Next, the twins are talking to the police.  They have nothing to offer, so he gives them a deal–tell them about the Black Hook gang and they can go free.  Of course, they take the deal. But before Luther can go after them, he is contacted by the henchman of Felix Worley, famed pirate and captain of El Caleuche.  Seems he wants the twins, too. (more…)

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SOUNDTRACK: TERRA LIGHTFOOT-Live at Massey Hall (December 8, 2017).

I know of Terra Lightfoot because she has done some (very minimal) work with Rheostatics.

Amazingly, she is not related to Gordon Lightfoot (how many people have this last name?).

Terra Lightfoot opened for Whitehorse (a double bill I would love to see).  She plays a half a dozen songs.  I thought she might be a sensitive folkie (again that Gordon connection), but it turns out that she rocks (and blues), has a powerful voice and plays a pretty wicked guitar as well.

Lightfoot is a great front woman–engaging and funny–and she has some great stories to tell about each of her songs.

“Stars over Dakota” just rocks out–big guitars, smashing drums (from Joel Haynes) and then settles into a swinging shuffle.  Lightfoot has a singular voice which I quite like.  I also like the little guitar riff she gives after the “gin martinis make dizzy” line.  She is joined mid-song by Melissa McClelland of Whitehorse who sings some amazing harmonies.  That’s two killer voices on one stage.

Drifter is a slower song, with a really lovely opening guitar melody.  She has been inspired in her career by her grandmother and her aunt who both played music.  Her grandmother recently died, but her aunt is still playing.

Introducing the next song “You Get High,” she says she has a special new guitar–a woman made it for me Ashley Leanne from Waterloo, she’s 26.  While Terra’s going to play this acoustic, she invites Daniel Lanois up on the stage.  “Can we get a spotlight on the man here?”  They can’t so he scooches over to her spotlight amid much chuckling.  Lanois plays a beautifully fluid electric guitar while she picks out a lively melody on the acoustic.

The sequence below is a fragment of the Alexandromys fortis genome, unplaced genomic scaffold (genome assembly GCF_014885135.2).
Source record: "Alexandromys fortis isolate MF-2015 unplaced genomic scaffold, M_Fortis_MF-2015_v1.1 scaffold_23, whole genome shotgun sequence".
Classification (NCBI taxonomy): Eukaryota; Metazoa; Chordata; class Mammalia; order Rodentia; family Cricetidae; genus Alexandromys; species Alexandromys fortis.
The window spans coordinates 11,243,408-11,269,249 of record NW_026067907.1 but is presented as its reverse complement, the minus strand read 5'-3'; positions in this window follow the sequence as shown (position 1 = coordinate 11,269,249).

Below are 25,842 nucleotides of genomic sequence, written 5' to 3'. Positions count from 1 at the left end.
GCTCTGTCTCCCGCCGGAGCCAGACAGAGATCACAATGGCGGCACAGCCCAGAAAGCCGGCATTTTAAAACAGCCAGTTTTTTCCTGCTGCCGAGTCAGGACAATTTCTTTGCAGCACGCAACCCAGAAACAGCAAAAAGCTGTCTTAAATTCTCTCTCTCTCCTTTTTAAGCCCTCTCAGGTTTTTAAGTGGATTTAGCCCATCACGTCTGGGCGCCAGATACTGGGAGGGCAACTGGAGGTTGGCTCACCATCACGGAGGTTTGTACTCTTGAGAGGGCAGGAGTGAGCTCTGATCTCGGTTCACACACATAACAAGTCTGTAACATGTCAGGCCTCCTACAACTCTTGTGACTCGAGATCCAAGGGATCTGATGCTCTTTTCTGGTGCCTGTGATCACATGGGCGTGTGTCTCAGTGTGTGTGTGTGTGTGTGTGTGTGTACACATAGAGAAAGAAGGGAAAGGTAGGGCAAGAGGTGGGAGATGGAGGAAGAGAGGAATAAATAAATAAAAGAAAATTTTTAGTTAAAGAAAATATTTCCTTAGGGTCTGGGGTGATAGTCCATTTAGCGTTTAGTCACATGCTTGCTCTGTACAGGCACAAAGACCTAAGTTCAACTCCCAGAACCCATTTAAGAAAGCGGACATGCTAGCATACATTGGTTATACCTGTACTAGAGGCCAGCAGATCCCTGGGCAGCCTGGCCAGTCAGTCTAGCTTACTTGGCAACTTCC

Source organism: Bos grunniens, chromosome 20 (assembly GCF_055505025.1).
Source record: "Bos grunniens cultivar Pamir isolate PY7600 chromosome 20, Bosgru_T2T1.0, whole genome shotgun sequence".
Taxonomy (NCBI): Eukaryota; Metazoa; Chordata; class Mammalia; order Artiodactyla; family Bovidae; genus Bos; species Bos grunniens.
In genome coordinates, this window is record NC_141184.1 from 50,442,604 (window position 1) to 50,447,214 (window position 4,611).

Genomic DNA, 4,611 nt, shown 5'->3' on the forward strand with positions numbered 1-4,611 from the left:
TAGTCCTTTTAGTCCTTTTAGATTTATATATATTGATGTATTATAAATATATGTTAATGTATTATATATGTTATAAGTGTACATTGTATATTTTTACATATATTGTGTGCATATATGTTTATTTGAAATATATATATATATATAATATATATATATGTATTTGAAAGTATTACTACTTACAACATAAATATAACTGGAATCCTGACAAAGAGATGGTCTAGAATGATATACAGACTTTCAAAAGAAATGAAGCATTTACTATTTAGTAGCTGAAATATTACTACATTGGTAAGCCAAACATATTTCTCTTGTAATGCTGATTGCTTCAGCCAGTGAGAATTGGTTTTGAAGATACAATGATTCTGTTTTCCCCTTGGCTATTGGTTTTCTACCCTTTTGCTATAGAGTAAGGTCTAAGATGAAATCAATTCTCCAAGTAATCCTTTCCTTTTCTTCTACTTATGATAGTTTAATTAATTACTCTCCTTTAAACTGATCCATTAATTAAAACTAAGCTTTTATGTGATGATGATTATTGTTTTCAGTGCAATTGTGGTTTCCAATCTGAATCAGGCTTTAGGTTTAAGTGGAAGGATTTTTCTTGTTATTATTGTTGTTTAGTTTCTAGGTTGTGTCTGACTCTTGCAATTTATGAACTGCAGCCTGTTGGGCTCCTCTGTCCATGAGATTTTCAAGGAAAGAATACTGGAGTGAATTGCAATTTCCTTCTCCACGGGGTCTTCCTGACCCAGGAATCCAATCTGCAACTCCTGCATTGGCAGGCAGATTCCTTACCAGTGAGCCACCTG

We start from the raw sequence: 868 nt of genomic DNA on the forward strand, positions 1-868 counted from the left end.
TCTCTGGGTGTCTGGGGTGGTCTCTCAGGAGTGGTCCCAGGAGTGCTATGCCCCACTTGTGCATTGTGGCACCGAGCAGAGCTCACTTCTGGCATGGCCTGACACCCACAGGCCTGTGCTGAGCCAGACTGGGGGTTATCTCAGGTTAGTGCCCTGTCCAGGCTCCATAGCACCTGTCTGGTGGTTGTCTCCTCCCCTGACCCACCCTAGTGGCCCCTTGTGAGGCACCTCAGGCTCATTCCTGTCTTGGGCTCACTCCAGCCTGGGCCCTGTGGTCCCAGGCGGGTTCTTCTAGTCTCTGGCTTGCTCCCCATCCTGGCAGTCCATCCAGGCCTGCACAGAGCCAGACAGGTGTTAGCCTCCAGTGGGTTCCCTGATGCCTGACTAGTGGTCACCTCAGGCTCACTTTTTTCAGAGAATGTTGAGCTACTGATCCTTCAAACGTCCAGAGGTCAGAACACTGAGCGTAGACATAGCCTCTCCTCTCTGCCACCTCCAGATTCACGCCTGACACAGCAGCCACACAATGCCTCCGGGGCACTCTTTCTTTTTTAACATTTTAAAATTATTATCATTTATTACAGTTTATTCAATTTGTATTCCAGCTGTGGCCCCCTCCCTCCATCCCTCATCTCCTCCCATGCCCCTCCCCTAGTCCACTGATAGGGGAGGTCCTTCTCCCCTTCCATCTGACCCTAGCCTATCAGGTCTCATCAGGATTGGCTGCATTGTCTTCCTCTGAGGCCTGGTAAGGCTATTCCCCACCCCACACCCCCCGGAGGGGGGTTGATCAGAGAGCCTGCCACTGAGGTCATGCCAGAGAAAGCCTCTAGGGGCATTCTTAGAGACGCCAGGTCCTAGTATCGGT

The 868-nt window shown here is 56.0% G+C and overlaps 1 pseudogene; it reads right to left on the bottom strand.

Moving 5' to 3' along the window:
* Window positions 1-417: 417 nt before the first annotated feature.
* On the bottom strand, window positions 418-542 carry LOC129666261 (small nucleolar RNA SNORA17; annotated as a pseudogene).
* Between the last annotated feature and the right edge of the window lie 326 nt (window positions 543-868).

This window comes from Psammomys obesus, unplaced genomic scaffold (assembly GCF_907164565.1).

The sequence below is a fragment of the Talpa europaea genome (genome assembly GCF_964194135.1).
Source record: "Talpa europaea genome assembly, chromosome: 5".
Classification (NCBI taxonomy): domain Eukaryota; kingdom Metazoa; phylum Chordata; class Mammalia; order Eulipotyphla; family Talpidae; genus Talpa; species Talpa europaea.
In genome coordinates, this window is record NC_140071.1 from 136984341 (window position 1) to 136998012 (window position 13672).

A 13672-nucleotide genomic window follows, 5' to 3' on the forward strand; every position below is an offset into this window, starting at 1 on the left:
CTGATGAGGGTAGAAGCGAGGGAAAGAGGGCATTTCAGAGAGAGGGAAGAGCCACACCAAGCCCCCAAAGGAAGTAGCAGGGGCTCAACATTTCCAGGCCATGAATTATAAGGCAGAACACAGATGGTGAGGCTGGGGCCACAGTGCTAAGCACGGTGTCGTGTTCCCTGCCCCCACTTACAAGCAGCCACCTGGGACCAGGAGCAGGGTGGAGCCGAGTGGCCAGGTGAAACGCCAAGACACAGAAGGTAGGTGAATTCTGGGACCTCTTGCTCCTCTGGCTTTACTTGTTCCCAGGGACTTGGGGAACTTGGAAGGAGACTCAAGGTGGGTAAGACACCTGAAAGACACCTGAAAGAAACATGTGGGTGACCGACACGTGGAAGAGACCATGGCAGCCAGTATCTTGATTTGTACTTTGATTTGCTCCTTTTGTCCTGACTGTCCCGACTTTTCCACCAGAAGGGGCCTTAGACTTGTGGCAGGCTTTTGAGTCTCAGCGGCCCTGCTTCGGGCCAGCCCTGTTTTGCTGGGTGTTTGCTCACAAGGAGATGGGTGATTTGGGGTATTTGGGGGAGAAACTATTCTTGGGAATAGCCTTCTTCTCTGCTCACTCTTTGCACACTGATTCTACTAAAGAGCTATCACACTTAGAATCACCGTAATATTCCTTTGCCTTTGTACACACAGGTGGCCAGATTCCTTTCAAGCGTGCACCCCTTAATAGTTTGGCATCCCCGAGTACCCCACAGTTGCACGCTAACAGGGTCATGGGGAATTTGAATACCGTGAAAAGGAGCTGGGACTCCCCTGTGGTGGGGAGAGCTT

“Norma Gale” is about a famous musician from the 70 who played with Loretta Lynn and Johnny Cash and went on a date with Conway Twitty (I guess he didn’t call her back).  While she was doing all these cool things, she was also raising a young son on her own.  So Terra wrote this song for her.  It starts as a pretty, slow ballad but builds nicely with the addition of keys (from Alan Zamatis).

“Hold You” rocks up again, and it’s got a cool call and response with a bass melody (from Maury LaFoy) rumbling along.  “Two Hearts” is a song she wrote in a couple of places in Europe when she was very much in love…. with a couple of people.   The song starts slowly but build to an intense climax with pounding drums and Terra on her knees rocking out,.

Having had a total mis-perception of Terra Lightfoot, this show blew me away and I want to hear more from her.

[READ: January 19, 2019] All Summer Long

This was a fun story about friendship, distance and guitar playing.

As the story open we see Austin and Bina getting ready for 7th grade summer vacation.  They have been friends since they were five years old and have spent all of the previous summers together.  They even created the Combined Summer Fun Index–a way to tally just how much fun they have each summer.

Last summer’s included:

  • Cats petted: 22
  • Went swimming: 51 times